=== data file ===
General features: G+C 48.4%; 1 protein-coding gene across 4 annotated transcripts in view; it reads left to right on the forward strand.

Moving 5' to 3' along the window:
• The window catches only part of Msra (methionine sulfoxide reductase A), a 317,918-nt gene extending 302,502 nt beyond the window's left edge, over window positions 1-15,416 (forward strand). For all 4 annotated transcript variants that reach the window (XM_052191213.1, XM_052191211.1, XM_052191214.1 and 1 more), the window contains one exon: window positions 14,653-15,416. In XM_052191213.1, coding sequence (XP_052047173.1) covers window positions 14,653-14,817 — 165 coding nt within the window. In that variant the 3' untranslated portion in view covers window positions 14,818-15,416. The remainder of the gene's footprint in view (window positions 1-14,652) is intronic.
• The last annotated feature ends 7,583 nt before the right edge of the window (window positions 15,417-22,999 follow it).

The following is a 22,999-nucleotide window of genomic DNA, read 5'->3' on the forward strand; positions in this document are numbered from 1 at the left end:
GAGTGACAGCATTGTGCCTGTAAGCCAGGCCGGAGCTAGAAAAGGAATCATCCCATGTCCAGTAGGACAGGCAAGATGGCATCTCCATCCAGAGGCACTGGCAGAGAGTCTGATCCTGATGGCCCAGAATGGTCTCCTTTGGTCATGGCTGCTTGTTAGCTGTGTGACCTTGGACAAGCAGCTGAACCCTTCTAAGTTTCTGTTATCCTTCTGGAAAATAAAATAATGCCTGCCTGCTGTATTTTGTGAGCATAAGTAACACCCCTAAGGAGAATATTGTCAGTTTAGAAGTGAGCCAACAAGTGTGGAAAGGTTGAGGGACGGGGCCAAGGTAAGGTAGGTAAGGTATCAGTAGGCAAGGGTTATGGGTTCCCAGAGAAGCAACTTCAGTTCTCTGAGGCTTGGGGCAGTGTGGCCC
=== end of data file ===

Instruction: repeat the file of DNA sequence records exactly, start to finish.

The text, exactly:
General features: G+C 48.4%; 1 protein-coding gene across 4 annotated transcripts in view; it reads left to right on the forward strand.

Moving 5' to 3' along the window:
• The window catches only part of Msra (methionine sulfoxide reductase A), a 317,918-nt gene extending 302,502 nt beyond the window's left edge, over window positions 1-15,416 (forward strand). For all 4 annotated transcript variants that reach the window (XM_052191213.1, XM_052191211.1, XM_052191214.1 and 1 more), the window contains one exon: window positions 14,653-15,416. In XM_052191213.1, coding sequence (XP_052047173.1) covers window positions 14,653-14,817 — 165 coding nt within the window. In that variant the 3' untranslated portion in view covers window positions 14,818-15,416. The remainder of the gene's footprint in view (window positions 1-14,652) is intronic.
• The last annotated feature ends 7,583 nt before the right edge of the window (window positions 15,417-22,999 follow it).

The following is a 22,999-nucleotide window of genomic DNA, read 5'->3' on the forward strand; positions in this document are numbered from 1 at the left end:
GAGTGACAGCATTGTGCCTGTAAGCCAGGCCGGAGCTAGAAAAGGAATCATCCCATGTCCAGTAGGACAGGCAAGATGGCATCTCCATCCAGAGGCACTGGCAGAGAGTCTGATCCTGATGGCCCAGAATGGTCTCCTTTGGTCATGGCTGCTTGTTAGCTGTGTGACCTTGGACAAGCAGCTGAACCCTTCTAAGTTTCTGTTATCCTTCTGGAAAATAAAATAATGCCTGCCTGCTGTATTTTGTGAGCATAAGTAACACCCCTAAGGAGAATATTGTCAGTTTAGAAGTGAGCCAACAAGTGTGGAAAGGTTGAGGGACGGGGCCAAGGTAAGGTAGGTAAGGTATCAGTAGGCAAGGGTTATGGGTTCCCAGAGAAGCAACTTCAGTTCTCTGAGGCTTGGGGCAGTGTGGCCC